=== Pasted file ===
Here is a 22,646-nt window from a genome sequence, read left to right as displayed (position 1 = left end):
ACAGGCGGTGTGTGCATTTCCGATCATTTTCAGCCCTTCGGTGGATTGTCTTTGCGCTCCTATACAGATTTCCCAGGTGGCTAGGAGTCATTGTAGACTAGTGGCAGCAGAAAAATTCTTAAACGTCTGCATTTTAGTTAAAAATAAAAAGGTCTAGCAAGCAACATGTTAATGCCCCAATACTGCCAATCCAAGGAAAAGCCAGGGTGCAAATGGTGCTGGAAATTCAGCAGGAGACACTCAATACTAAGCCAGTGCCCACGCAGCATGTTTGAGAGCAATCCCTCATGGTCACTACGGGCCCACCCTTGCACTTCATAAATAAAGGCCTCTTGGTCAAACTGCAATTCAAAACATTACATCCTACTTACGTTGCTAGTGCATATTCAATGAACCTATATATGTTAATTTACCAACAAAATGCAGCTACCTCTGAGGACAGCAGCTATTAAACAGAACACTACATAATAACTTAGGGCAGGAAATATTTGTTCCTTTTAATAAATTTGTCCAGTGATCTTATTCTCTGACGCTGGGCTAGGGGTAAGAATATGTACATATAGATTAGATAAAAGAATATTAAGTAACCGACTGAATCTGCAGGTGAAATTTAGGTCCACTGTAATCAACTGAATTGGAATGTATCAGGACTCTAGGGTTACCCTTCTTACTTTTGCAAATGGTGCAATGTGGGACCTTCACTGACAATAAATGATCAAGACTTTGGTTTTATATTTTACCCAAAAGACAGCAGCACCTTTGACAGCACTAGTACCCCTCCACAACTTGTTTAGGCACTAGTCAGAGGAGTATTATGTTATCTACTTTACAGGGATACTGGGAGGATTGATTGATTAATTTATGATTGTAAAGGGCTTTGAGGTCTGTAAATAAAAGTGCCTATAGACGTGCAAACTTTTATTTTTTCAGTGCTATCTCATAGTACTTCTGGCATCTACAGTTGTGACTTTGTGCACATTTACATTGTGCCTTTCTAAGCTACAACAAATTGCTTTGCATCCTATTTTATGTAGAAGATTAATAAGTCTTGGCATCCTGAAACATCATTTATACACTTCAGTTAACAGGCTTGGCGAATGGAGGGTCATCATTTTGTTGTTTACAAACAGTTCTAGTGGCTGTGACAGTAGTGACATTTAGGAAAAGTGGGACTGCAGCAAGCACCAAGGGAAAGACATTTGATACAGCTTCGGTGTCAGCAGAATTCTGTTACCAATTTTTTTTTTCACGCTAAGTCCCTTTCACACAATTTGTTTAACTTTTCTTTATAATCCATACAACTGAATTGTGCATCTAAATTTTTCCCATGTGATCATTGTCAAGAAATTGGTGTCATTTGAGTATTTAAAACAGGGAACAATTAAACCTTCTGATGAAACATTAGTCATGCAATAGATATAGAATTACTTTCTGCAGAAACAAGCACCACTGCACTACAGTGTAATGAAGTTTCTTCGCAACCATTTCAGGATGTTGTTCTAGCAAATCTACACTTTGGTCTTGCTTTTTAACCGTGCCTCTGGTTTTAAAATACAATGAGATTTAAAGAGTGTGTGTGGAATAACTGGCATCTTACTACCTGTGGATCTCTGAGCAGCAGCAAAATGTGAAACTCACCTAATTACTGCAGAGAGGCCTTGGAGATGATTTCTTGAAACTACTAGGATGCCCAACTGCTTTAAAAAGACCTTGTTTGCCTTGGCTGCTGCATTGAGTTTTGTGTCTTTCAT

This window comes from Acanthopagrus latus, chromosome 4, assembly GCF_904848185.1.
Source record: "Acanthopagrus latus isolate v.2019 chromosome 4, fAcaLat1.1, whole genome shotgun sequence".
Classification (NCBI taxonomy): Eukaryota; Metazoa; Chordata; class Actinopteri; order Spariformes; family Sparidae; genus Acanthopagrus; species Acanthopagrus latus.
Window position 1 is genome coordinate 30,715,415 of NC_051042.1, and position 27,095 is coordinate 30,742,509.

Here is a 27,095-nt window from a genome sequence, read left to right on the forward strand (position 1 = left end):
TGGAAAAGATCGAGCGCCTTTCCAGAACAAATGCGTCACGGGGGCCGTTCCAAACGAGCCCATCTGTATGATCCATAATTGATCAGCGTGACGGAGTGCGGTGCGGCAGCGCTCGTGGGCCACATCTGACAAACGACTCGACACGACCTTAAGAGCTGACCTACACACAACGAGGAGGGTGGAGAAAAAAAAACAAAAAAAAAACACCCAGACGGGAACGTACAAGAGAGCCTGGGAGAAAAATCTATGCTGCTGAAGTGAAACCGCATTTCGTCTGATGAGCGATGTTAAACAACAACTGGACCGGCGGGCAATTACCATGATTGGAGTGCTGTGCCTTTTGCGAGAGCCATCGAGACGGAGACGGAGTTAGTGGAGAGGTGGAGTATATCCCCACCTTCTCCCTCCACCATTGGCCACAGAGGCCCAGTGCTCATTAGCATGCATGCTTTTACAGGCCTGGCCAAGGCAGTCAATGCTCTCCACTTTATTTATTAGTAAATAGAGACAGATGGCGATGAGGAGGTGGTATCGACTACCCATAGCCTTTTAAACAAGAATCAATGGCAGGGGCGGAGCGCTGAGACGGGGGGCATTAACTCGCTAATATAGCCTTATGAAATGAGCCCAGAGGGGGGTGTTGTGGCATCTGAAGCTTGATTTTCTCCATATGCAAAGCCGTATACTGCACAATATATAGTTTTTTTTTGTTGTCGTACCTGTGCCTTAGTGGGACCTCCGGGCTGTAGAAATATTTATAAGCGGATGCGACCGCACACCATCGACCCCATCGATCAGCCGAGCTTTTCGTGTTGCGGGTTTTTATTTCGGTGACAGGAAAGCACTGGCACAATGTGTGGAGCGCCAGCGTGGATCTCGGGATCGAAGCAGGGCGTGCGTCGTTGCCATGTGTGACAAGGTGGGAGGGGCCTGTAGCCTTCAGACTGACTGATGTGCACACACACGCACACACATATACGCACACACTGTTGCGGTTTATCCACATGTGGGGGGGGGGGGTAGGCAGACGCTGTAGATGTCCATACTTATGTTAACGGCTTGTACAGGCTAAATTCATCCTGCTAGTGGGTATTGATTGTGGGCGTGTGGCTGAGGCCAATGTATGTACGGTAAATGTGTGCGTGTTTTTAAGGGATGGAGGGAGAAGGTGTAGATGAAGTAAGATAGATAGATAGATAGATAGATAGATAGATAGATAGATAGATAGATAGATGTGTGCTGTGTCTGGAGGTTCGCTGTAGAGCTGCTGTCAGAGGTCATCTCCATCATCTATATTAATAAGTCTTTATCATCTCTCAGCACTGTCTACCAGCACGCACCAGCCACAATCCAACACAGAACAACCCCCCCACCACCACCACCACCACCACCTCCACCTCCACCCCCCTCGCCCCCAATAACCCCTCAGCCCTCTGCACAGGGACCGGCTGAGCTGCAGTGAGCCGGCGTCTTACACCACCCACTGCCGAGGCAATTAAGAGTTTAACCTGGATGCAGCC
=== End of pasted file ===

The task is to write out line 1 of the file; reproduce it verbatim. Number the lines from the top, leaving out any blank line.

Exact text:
Here is a 22,646-nt window from a genome sequence, read left to right as displayed (position 1 = left end):